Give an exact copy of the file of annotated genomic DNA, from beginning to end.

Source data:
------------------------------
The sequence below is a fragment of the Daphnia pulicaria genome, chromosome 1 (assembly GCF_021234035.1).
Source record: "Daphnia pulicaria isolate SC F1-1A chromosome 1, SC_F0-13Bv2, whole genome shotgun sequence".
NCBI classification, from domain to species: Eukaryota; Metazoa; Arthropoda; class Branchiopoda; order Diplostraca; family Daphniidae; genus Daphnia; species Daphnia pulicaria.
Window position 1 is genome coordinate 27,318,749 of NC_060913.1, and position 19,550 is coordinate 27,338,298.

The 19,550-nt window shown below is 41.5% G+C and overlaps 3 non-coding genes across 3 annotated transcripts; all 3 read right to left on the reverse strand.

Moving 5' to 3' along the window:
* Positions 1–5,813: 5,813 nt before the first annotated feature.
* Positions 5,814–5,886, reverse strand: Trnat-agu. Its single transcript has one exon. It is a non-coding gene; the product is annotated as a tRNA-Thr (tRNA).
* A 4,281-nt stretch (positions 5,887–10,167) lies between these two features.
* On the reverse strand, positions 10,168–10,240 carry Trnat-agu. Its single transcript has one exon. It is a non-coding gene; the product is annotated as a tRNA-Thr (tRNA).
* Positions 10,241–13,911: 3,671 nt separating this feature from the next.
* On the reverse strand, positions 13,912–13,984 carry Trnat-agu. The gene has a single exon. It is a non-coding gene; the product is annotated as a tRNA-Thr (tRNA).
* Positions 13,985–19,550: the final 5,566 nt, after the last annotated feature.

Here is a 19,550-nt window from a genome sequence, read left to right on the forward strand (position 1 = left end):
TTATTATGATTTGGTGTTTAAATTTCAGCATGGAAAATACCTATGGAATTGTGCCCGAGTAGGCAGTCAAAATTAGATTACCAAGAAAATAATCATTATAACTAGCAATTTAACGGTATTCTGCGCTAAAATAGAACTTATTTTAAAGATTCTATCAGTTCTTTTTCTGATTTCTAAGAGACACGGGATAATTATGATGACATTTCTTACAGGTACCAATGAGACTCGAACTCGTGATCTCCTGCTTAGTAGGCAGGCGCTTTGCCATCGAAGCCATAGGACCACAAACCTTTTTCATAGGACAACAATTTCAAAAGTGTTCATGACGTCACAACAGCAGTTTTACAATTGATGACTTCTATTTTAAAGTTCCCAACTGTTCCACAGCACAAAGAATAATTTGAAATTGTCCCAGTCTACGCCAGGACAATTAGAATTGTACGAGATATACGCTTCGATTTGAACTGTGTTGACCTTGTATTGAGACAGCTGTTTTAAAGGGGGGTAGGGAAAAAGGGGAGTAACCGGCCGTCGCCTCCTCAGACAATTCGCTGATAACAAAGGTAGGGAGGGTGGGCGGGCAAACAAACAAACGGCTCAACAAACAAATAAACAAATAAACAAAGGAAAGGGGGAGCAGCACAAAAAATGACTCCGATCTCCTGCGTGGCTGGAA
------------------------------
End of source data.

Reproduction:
The sequence below is a fragment of the Daphnia pulicaria genome, chromosome 1 (assembly GCF_021234035.1).
Source record: "Daphnia pulicaria isolate SC F1-1A chromosome 1, SC_F0-13Bv2, whole genome shotgun sequence".
NCBI classification, from domain to species: Eukaryota; Metazoa; Arthropoda; class Branchiopoda; order Diplostraca; family Daphniidae; genus Daphnia; species Daphnia pulicaria.
Window position 1 is genome coordinate 27,318,749 of NC_060913.1, and position 19,550 is coordinate 27,338,298.

The 19,550-nt window shown below is 41.5% G+C and overlaps 3 non-coding genes across 3 annotated transcripts; all 3 read right to left on the reverse strand.

Moving 5' to 3' along the window:
* Positions 1–5,813: 5,813 nt before the first annotated feature.
* Positions 5,814–5,886, reverse strand: Trnat-agu. Its single transcript has one exon. It is a non-coding gene; the product is annotated as a tRNA-Thr (tRNA).
* A 4,281-nt stretch (positions 5,887–10,167) lies between these two features.
* On the reverse strand, positions 10,168–10,240 carry Trnat-agu. Its single transcript has one exon. It is a non-coding gene; the product is annotated as a tRNA-Thr (tRNA).
* Positions 10,241–13,911: 3,671 nt separating this feature from the next.
* On the reverse strand, positions 13,912–13,984 carry Trnat-agu. The gene has a single exon. It is a non-coding gene; the product is annotated as a tRNA-Thr (tRNA).
* Positions 13,985–19,550: the final 5,566 nt, after the last annotated feature.

Here is a 19,550-nt window from a genome sequence, read left to right on the forward strand (position 1 = left end):
TTATTATGATTTGGTGTTTAAATTTCAGCATGGAAAATACCTATGGAATTGTGCCCGAGTAGGCAGTCAAAATTAGATTACCAAGAAAATAATCATTATAACTAGCAATTTAACGGTATTCTGCGCTAAAATAGAACTTATTTTAAAGATTCTATCAGTTCTTTTTCTGATTTCTAAGAGACACGGGATAATTATGATGACATTTCTTACAGGTACCAATGAGACTCGAACTCGTGATCTCCTGCTTAGTAGGCAGGCGCTTTGCCATCGAAGCCATAGGACCACAAACCTTTTTCATAGGACAACAATTTCAAAAGTGTTCATGACGTCACAACAGCAGTTTTACAATTGATGACTTCTATTTTAAAGTTCCCAACTGTTCCACAGCACAAAGAATAATTTGAAATTGTCCCAGTCTACGCCAGGACAATTAGAATTGTACGAGATATACGCTTCGATTTGAACTGTGTTGACCTTGTATTGAGACAGCTGTTTTAAAGGGGGGTAGGGAAAAAGGGGAGTAACCGGCCGTCGCCTCCTCAGACAATTCGCTGATAACAAAGGTAGGGAGGGTGGGCGGGCAAACAAACAAACGGCTCAACAAACAAATAAACAAATAAACAAAGGAAAGGGGGAGCAGCACAAAAAATGACTCCGATCTCCTGCGTGGCTGGAA